It turned into a habit. Now, every time i get bored i go pick apricots. There are so many ripe ones now i dont even have to shake the tree. I collect the most apricots out of any of my coworkers. My boss dehydrates the apricots. I tasted one and it wasnt bad but it was sour.

She said to me “these are literally the fruits of your labor”. I laughed.

That has stuck with me.

At the beginning of my work there were no apricots. Now there are many. Just like the apricot tree i have started to bear fruit.

Honestly i just wanted to write about the apricots because i like them and even though its not a story they have meaning to me and i didnt know what else to write about at my work.

I like the apricots because its satisfying to complete the task of picking them up and having a reward.

Connor's final essay

An apricot a day keeps the boredom away. As I work my nine-hour shift, I gravitate to the apricot tree at Kelly’s Resort. Some apricots are a golden orange, others crimson, and the rest a premature green, waiting to turn.

I enjoy the apricots. The first day they were ripe, it surprised me. Every time I get bored, I pick apricots. When I get really bored, I slide on my Vans, climb to the top of the tree, and jump on the branches. I make it into a game, seeing how many I can get to fall. Time passes by. Eventually the shift is over – who would’ve known it was nine hours?

“Chad’s out, schedule’s changed,” my boss groaned.
“What happened?”
“I don’t fully know man, but you’re working overtime now.”

I was hesitant to work 25 hours a week. Now, it’s going to be 35. I want more time off, but I know the struggles it would cause my pregnant boss. I know I committed to something, even if it’s more than I expected.

I listen to music and audiobooks to pass the time. Obviously, when I’m fueling customers’ boats or helping guests borrow kayaks, I keep my ears open. That’s relational. That’s fun. That’s my favorite part of my job. I get to meet new people and improve my small talk (which before the summer was subpar).

But, when I’m raking the small rocks on the homemade beach to look like a zen garden, or closing the pool in the warm shadows in the evening, music and audiobooks help the time go by. I’ll pop in my airpods – one at the beach and both at the pool. And I’ll listen. Sometimes to the voices and lyrics of Kanye or J. Cole and sometimes to the voices of old men reciting a captivating book. Either way it’s better than silence. I like it.

I like feeling productive.

“It’s the Fourth of July!” I exclaim as I skip into work. “Too bad I’m scared of fireworks.” I slow down my skip.

One of my biggest fears is fireworks. It sounds irrational but it’s real. On the bright side, at least I’m not scared of balloons anymore.

“Seriously??” My boss laughs. “Have fun today.” She pauses. “You’ll be busy enough, you’ll never notice.”

I was anxious, sure, and some may laugh, but deep down I’m a little proud.

Having worked for over a month now, I was comfortable with conversations like this. Even if I was frightened, as long as my boss was amused, could I really care?

I’m slow to warm to new people, but once I’m warm, I’m warm.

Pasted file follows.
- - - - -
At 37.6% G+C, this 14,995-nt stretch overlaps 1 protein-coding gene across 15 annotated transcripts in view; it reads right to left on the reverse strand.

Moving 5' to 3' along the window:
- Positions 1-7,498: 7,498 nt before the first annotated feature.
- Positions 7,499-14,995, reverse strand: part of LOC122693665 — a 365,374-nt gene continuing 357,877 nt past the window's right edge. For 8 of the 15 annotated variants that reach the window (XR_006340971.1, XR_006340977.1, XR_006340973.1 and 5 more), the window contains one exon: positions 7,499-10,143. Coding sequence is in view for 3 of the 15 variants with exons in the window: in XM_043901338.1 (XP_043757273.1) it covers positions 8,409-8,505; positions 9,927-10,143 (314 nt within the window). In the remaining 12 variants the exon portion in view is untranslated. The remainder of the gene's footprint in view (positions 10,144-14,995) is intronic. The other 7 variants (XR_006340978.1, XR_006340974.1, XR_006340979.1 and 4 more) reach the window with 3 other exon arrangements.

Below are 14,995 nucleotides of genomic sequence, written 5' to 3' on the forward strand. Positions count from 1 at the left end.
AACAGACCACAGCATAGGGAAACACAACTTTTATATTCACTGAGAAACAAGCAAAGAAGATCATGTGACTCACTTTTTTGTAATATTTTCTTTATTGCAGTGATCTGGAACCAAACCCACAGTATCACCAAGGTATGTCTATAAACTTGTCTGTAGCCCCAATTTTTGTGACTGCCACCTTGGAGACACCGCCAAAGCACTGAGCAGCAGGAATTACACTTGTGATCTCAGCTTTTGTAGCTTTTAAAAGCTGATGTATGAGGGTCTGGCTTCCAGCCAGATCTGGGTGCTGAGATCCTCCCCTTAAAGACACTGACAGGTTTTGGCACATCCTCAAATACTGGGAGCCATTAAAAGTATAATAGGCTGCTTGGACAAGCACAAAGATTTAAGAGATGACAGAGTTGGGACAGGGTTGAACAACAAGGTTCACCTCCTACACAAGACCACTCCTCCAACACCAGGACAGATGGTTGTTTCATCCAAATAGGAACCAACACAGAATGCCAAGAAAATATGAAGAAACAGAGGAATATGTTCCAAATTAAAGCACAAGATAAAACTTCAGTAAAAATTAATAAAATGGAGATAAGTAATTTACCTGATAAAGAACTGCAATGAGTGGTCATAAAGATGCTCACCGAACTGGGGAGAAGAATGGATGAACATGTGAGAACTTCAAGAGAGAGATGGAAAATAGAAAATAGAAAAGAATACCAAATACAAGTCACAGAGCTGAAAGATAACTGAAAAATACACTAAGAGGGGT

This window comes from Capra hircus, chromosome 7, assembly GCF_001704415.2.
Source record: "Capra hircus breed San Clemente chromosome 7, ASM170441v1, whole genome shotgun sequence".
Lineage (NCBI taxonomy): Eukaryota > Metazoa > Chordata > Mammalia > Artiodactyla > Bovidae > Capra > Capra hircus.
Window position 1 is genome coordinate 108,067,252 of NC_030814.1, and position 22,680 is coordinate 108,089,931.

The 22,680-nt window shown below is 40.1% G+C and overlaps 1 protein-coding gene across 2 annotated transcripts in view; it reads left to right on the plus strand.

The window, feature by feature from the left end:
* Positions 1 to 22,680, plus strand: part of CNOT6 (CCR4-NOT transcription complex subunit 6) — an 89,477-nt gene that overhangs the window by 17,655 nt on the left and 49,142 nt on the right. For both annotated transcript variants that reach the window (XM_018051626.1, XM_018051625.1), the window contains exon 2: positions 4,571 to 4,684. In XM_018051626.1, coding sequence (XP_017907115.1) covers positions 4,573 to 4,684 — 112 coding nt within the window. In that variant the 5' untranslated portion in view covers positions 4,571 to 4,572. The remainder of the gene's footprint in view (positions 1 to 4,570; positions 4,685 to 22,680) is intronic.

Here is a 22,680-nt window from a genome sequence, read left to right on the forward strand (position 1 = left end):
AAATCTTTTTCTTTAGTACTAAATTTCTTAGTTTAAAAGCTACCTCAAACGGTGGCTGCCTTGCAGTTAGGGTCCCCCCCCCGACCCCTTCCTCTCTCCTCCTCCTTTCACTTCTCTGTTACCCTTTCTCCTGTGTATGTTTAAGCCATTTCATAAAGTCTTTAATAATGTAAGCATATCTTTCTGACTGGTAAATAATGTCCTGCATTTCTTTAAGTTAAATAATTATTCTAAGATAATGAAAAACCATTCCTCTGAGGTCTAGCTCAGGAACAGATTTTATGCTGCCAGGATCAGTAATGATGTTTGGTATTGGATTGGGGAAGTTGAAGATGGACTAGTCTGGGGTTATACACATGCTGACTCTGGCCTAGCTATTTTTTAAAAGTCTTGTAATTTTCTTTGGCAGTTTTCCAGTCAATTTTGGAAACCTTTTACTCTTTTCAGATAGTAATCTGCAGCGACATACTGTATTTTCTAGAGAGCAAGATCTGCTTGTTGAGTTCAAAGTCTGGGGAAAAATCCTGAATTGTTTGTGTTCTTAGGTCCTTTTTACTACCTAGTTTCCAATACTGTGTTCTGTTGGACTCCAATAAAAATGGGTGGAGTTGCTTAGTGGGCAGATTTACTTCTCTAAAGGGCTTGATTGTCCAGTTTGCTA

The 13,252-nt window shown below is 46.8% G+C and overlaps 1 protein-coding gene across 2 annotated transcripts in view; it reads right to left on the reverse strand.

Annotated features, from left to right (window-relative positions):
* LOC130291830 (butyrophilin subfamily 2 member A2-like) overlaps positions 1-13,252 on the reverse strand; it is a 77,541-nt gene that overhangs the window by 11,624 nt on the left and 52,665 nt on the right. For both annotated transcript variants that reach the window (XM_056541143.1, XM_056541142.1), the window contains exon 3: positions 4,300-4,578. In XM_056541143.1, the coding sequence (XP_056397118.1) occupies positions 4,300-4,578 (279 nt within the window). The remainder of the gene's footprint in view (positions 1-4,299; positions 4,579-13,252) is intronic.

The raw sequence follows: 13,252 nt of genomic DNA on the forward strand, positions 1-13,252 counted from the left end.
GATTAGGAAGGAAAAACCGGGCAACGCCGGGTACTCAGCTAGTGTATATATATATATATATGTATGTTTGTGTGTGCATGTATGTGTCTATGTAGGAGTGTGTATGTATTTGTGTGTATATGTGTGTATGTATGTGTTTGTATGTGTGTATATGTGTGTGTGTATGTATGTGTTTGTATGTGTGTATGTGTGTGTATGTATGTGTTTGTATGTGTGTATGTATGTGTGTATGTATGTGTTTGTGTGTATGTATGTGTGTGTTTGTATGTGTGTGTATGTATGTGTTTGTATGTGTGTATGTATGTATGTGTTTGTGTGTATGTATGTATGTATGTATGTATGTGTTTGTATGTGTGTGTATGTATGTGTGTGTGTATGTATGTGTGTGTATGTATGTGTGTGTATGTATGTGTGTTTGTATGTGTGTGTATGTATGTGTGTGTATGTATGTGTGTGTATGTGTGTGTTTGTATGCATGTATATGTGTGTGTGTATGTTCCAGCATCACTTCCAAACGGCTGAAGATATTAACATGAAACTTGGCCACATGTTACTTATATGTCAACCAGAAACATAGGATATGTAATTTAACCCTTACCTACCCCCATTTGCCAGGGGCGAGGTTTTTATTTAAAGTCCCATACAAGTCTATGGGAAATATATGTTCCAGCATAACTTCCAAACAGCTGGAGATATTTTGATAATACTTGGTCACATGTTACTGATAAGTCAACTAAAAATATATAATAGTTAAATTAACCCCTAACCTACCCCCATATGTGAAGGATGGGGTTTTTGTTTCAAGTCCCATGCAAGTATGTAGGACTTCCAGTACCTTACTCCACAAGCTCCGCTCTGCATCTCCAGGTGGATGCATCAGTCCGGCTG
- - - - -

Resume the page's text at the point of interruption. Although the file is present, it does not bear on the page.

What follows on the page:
“Football is starting again, time to get your butts kicked!” I joke. I’m overly warm with my friends.

Every year, I execute a plan with my nine closest friends to form a fantasy football league. We poke fun, win and lose some, but in the end it’s all just for kicks.

We gather at my house and draft players for our teams. My strategy is to rely upon the research. I read magazines, analyze stats, and envision a scale in my head, tipping towards the better player. My friends use a cheat sheet. The banter is extraordinary. At least ten times throughout the night you’ll hear “why would you take him??”

Once the season starts, we debate at school like we’re on sports radio. I’ve never won. My team is analytically good, but too average. I won’t be deterred from my statistics though; one day I will win.

Whether I win or not, the tradition means something to me. Everything I do means something to me, or why would I do it?

I gain the most from life not through success, but experience. I succeed by learning from experience. Every tradition or activity I take part in – it’s intentional.

Even picking apricots.

No matter how horribly written and disorganized your options are, they can turn into polished, effective essays, just like Connor’s.


If there’s an obvious option, start with that.

Is one of your options just perfect?


Go to step 6: Self-review your option.


If you don’t have an obvious choice, pick the tab that fits where you are now.

I have an option that's close, but not quite there

That’s great!

If you like this option, go for it. Go to step 6: Self-review your option. You can add placeholders for anything that’s missing (even if it’s something’s missing and I’m not sure what).

I like more than one and can't decide

First, ponder these few questions:

  • Could the content in one of the options be useful in supplemental essays?
  • Does one option communicate more than the other?
  • Do you think one would be easier to write well?

Does that make the choice more clear? 

This is an excellent time to get a fresh perspective. Find someone to talk this over with—make sure they know where you are in the process, and share your intentions and strengths.

Sometimes, you just have to choose. It’s ok to go with your gut or, if everything seems equal, with a flip of a coin.

I can't imagine how any of the options could turn into a good essay

Think back to Connor’s horrible 2311 words, and the fantastic essay he submitted to colleges. Every sample essay you’ve read went through this stage.

Go to step 6: Self-review your option. As long as you can answer umm, yeah, more or less to all of the questions, you probably have what you need.

This may be a good time to get a fresh perspective. Find someone to talk this over with—make sure they know where you are in the process, and share your intentions and strengths.